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    A woman walks past graffiti which reads Gringo, respect us! in Caracas March 10, 2015. President Nicolas Maduro was seeking special decree powers from Venezuela's parliament on Tuesday in response to new U.S. sanctions, drawing opposition protests of a power-grab

    This is Why the US Avoids Messing Around With Venezuelan Oil

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    The United States has imposed sanctions on Venezuela’s President Nicolas Maduro, but stopped short of punishing the Latin American country’s oil sector. In an interview with Sputnik, economist Rafael Quiroz Serrano explained why.

    Venezuela is exporting 823,000 barrels of crude oil to the US a year, all of which is bought by privately-owned refineries. 
    Of these, 550,000 barrels go to four Venezuelan-owned refineries in Texas, Louisiana and other US states.

    “Venezuela is able to process 1 million barrels domestically. The remaining 450,000 barrels for its four refineries come from Mexico and Canada,” Rafael Quiroz Serrano said.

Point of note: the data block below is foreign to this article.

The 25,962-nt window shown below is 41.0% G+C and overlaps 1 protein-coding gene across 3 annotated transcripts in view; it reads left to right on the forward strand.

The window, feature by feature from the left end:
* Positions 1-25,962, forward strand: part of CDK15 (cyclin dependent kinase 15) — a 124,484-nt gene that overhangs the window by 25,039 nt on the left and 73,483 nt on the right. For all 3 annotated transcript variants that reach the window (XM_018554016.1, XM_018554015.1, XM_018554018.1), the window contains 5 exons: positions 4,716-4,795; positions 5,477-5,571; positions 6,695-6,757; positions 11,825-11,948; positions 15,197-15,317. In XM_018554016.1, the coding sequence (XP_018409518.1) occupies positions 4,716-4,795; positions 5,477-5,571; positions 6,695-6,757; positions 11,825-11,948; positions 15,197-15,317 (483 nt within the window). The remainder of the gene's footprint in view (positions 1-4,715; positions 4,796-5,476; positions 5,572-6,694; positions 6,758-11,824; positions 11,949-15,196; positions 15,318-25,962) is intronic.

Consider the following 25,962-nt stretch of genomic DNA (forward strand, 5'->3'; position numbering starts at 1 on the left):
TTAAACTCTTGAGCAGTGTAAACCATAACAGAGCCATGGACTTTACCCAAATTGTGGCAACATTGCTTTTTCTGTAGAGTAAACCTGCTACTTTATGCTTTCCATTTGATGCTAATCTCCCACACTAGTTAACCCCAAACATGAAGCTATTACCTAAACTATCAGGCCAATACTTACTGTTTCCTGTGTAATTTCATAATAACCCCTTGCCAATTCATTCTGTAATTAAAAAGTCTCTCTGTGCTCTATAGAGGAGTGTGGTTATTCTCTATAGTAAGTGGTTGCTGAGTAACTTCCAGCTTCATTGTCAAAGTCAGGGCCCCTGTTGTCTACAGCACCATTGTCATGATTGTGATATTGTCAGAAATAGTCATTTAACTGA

He added that if Washington imposed sanctions on Caracas, the Americans would end up the losers.

    “The US could have banned the import of Venezuelan goods, but it hasn’t because this would have a negative impact on the US itself, which would find it hard to make up for the loss of these 823,000 barrels,” he added.

    According to the expert, the world oil markets now have a surplus of 1 million barrels in addition to the 95 million ordered mainly by India, China, Japan and South Korea.

    Serrano warned that if Washington imposed sanctions on Venezuela, gasoline prices on the US East Coast would jump to $5 for per gallon from its current price of $3. Venezuela could also offer its oil for less and “put in on the market within 72 hours.”

    He added, however, that if the US slashed its exports to Venezuela, Caracas would inevitably feel the pinch.

    “Venezuela is buying 113,000 barrels of US crude a day, as well as 50,000 barrels of gasoline and 45,000 barrels of additives. If the US blocks these deliveries, Venezuela will find itself in a fix, especially where it comes to domestic fuel consumption,” Rafael Serrano explained.

    This explains why the US sanctions target President Maduro, who experts insist has no assets in the US whatsoever, and 13 other top Venezuelan officials, while leaving intact Venezuelan oil the US needs so much.

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    Tags:
    lashback, oil refineries, US sanctions, crude oil, imports, exports, Rafael Quiroz Serrano, Nicolas Maduro, Venezuela
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